Shorting which short changes the economy

Shakespeare wrote “Some rise by sin, and some by virtue fall”. In the modern economic context it would be appropriate to change this to “some profit by sin and some by virtue become impoverished”. It would do well for our politicians to understand this, particularly in understanding some practices of banking.

It is odd how overnight some activity deemed illegal and damaging can suddenly acquire the cloak of legality and respectability.

Exchange control is a case in point; many developed nations have abolished controls on exporting and importing currencies after years of all kinds of legal restrictions on currency export backed with the force of law and heavy fines and imprisonment for those who dared disobey.

When the laws were suddenly changed in 1979 in the United Kingdom what was illegal before – taking a few hundred pounds out of the country without the written permission of the Bank of England – became perfectly legal. From 1979 for many years you could walk out of the country with suitcases stuffed with cash (if you had it, of course) and no one would care. Today travelling the world with suitcases stuffed with cash is hindered not by exchange control designed to protect currencies and economies, but by money laundering laws designed to prevent tax evasion and terrorism.

Another activity that was thought to be sinful was the banking/speculation practice of “shorting” or “short selling” or “going short”. The old City of London proverb shows just how on the edge of proper behaviour this activity was once thought to be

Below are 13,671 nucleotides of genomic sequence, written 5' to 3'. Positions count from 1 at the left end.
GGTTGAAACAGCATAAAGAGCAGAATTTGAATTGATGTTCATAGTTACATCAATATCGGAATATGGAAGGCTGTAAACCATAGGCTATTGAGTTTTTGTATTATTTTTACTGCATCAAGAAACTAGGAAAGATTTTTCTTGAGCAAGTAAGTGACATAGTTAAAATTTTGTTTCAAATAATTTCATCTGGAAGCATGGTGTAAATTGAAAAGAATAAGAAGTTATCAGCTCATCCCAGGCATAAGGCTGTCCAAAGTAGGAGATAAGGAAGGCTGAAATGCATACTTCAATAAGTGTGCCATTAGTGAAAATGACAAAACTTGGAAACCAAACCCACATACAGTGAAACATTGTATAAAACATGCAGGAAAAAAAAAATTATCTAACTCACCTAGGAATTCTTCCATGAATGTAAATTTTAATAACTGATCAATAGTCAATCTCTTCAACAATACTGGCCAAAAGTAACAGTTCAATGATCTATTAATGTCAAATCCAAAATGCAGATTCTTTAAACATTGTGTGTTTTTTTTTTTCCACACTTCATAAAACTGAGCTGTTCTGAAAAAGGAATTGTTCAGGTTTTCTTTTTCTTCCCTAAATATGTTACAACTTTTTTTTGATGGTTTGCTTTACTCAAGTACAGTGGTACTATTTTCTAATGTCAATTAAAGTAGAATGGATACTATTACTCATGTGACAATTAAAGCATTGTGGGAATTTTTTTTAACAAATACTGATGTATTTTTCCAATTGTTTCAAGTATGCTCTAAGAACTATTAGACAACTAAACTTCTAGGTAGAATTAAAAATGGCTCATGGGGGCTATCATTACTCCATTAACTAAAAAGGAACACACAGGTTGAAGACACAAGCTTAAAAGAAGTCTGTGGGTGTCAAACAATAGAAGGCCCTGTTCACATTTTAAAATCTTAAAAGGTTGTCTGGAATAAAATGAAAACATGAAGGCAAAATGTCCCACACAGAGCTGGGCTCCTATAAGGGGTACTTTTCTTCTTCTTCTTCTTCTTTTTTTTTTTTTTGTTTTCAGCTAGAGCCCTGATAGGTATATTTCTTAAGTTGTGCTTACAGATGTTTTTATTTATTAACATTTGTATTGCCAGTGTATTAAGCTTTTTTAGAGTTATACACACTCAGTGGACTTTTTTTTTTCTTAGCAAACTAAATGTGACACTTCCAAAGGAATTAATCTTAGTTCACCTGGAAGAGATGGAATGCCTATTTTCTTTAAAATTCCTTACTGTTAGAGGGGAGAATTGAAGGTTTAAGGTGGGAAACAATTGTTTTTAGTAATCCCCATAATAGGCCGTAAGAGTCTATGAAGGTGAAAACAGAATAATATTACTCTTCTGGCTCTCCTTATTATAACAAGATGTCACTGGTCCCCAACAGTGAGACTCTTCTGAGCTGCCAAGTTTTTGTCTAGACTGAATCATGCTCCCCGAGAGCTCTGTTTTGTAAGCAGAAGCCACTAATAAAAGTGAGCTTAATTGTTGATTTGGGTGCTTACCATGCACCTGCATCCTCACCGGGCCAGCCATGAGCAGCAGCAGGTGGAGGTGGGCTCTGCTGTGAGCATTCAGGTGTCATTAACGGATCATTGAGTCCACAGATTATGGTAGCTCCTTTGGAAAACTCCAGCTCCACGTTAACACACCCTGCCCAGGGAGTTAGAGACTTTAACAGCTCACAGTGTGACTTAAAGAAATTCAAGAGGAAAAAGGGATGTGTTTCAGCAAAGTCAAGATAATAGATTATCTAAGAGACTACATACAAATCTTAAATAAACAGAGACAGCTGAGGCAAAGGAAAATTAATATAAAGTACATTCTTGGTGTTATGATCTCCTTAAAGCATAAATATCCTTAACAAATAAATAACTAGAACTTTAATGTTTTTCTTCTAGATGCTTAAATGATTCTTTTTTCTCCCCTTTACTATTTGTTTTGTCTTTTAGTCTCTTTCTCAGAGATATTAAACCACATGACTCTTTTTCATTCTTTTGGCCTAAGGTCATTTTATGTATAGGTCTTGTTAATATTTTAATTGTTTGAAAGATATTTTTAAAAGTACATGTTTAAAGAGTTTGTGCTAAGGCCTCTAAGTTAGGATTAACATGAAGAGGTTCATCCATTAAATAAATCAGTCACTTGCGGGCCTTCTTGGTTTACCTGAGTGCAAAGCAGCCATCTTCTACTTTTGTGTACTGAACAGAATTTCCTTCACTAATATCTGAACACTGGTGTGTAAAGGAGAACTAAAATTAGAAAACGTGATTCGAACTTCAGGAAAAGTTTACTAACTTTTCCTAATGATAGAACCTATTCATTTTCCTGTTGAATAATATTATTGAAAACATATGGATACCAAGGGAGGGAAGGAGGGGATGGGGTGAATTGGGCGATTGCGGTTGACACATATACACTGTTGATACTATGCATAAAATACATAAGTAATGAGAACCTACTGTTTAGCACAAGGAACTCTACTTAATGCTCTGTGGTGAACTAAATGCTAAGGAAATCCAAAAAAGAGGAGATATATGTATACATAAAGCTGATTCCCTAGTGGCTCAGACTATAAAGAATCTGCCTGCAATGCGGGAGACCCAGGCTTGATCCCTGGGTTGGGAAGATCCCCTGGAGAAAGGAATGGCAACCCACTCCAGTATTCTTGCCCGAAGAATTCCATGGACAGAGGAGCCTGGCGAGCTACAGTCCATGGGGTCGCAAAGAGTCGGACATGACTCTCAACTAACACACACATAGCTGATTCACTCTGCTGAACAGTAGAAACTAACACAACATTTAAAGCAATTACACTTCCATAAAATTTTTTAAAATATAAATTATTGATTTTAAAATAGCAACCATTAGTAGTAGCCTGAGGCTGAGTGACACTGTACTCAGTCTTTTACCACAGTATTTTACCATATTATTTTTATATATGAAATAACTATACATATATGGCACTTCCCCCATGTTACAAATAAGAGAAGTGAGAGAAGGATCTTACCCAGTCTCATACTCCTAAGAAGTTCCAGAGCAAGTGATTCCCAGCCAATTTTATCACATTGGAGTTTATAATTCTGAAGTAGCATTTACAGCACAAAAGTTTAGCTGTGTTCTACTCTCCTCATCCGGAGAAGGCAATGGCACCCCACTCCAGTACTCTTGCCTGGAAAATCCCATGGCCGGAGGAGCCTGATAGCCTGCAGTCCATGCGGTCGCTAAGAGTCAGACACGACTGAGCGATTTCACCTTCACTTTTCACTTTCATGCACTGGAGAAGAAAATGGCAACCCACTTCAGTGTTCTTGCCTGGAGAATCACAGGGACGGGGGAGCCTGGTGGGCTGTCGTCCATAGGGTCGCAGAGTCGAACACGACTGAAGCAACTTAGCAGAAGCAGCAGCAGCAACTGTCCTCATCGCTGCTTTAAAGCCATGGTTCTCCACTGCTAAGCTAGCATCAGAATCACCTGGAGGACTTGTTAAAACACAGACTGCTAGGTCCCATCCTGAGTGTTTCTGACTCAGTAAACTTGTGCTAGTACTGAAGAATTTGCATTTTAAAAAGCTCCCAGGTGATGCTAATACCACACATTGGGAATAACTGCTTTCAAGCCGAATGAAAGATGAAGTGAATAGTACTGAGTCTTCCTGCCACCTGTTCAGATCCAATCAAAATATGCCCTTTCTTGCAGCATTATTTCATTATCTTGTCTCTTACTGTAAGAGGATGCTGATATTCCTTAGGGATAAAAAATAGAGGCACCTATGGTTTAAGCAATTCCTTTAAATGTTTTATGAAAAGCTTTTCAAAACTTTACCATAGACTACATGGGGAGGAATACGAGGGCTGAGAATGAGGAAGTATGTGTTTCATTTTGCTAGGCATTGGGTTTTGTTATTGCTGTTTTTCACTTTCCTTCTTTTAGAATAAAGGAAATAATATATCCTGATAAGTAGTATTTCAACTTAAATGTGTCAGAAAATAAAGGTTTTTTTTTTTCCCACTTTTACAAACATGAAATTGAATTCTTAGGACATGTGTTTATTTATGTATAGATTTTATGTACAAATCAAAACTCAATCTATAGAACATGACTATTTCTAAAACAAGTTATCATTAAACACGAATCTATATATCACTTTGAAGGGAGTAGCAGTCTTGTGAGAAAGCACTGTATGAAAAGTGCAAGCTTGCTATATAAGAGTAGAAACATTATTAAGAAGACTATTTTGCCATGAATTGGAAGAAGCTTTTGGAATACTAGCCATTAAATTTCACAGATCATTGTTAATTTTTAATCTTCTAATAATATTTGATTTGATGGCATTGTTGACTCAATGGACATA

“He that sells was isn’t hissen

Pays it up or goes to prison”

From that shorting you will understand is selling something that you haven’t got in order to buy it up at a later date hoping to profit from a decline in prices in the interval. The profit comes from a fall in prices which is the opposite of what any normal right thinking investor expects when he invests.

There are many types of devices that have been created to profit from decline in prices and like many such devices have high degrees of artificiality and a great remoteness from any connection with the things that are being dealt in.

A person may go short on orange juice, without ever having drunk it or bought or sold a drop of it for its intended purpose. Another person may sell shares in a particular company in the expectation that the company’s fortunes will decline, thereby giving that person a vested interest in the company’s fortune declining.